1/ To meet or not to meet, that is the question. Is Highfields Church going to keep meeting in-person on Sundays? (27 part thread coming up, for the brave-hearted), beginning with three intro comments:
2/ • This is a wisdom call not a right/wrong call; Satan would love to have churches & leadership teams divided on the topic, so we need to pray for unity and grace as we decide what’s best in our context.
3/ • What we decide will vary hugely on what the virus is doing in the geography and the demography of the church. I have friends pastoring where the case rate is over 1000, with majority older congregation. I don’t judge them at all for making the call to close.
4/ • I'm not going to rehearse the theological reasons for in-person gathering (e.g. by @WilliamsGarryJ earlier this week, which you can read again here: pastorsacademy.org/blog/why-churc…).
5/ Rather this thread will focus on 10 practical reasons why in our context, we've decided to keep meeting in-person on Sundays (though we'll keep reviewing, in line with Welsh Govt guidance).
6/ 1.The case numbers in Cardiff continue to fall (currently 362 per 100,000 in Cardiff), and have done since 18 December. If we were going to close, then the logic would suggest closing before now.
7/ Since we have been open, during this higher peak of cases, why shut now, given we're around half of the pre-Christmas peak?
2.The experience of watching church online from home varies enormously according to your domestic situation.
8/ For older people who are happy to sit and concentrate in front of the television, maybe as a couple, or with older children, it might feel totally straightforward, if you are committed to doing it. If you're single, it can be quite a painful, isolating experience.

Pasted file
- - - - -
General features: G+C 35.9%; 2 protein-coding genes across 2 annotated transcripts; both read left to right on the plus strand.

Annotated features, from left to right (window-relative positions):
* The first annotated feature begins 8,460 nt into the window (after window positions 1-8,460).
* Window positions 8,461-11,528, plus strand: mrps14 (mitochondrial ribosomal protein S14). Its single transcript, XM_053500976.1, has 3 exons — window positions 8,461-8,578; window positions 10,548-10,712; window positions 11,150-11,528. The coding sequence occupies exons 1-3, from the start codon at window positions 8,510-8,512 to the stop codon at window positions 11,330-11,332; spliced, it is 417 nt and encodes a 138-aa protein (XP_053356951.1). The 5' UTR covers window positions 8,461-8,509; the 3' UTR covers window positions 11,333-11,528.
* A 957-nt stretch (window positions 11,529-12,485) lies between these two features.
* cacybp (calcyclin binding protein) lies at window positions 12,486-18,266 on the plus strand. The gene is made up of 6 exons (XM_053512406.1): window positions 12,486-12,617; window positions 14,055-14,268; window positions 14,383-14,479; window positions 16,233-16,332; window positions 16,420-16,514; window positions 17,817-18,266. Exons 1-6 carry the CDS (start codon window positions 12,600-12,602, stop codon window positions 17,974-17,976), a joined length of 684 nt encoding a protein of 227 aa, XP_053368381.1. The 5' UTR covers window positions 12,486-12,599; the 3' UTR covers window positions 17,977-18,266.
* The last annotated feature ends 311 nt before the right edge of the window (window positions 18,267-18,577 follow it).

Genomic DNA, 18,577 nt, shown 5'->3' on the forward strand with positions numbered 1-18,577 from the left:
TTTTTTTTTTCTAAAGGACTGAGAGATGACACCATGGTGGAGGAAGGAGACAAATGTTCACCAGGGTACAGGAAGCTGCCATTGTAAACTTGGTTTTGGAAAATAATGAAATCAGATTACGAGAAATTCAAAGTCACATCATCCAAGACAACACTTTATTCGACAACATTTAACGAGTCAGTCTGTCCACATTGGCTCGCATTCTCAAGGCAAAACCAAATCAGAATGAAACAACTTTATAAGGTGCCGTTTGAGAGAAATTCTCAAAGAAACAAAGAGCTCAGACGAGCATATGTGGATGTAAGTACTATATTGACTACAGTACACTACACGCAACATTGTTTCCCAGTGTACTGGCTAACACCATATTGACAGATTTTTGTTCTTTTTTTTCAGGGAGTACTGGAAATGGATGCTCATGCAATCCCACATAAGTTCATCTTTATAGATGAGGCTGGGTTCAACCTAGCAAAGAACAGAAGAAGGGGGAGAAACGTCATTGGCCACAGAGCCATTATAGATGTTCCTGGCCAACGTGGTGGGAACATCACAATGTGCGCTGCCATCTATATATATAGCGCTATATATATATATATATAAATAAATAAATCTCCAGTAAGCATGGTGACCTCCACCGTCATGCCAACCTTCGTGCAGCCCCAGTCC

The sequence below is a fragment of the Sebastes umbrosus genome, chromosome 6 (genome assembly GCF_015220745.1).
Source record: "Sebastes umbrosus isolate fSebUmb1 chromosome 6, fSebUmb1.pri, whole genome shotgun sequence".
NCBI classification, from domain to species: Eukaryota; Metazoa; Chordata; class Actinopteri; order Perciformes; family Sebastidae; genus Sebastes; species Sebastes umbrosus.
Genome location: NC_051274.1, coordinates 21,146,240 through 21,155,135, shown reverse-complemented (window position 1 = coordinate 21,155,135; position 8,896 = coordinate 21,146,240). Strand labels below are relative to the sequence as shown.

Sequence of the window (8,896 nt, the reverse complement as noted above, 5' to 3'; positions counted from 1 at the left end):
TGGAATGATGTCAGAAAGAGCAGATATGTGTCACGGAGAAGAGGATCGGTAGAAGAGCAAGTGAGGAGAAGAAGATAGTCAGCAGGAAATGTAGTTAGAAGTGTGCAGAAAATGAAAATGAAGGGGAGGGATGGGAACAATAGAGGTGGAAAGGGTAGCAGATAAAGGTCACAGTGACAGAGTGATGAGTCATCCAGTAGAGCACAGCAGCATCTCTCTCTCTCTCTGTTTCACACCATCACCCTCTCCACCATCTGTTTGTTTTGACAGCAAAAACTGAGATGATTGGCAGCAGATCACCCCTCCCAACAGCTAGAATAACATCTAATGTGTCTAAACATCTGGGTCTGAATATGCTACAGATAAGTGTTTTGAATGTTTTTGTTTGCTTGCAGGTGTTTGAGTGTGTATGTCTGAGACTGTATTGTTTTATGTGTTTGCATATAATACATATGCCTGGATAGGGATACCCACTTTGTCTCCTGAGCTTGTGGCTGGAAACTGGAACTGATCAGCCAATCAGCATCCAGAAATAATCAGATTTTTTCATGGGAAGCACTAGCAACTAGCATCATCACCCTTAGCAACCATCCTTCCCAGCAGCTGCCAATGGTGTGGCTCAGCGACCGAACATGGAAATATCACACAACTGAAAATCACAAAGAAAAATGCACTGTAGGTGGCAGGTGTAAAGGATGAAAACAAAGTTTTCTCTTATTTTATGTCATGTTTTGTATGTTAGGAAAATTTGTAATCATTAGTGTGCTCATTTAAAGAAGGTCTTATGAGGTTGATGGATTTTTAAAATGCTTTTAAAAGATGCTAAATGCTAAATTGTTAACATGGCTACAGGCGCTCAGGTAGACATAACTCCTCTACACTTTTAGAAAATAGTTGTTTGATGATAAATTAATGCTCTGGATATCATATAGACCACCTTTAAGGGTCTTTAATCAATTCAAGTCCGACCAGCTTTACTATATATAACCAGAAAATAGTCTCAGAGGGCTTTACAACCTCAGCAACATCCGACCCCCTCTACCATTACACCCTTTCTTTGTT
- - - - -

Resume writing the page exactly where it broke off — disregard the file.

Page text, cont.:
9/ If you have younger children, it can be a nightmare. Most children have not been trained to behave in the way they would in church, in their living room, and (speaking personally) it always leaves us rather down-hearted.
10/ Also, now that schools have closed (reducing the spread of infection) where children as young as five, are expected to sit in front of a laptop to engage in learning from Monday to Friday, I imagine a very serious degree of screen fatigue by Sunday.
11/ It is unhealthy for our families to be constantly around screens not engaging with real people (at least the half of their faces we can see!)
3.People have been voting with their feet in coming to our services (especially families and younger singles or couples).
12/ If people feel safe, and feel free to come or not come, and have been choosing to come (despite the high cases), then there is clearly an appetite for in-person worship.
13/ While some are freely (and given their situation, wisely) staying away, many people evidently still feel safe coming to church and are prepared to take the small risk to their (and public) health for the immense added spiritual and psychological blessing for them and…
14/ …others.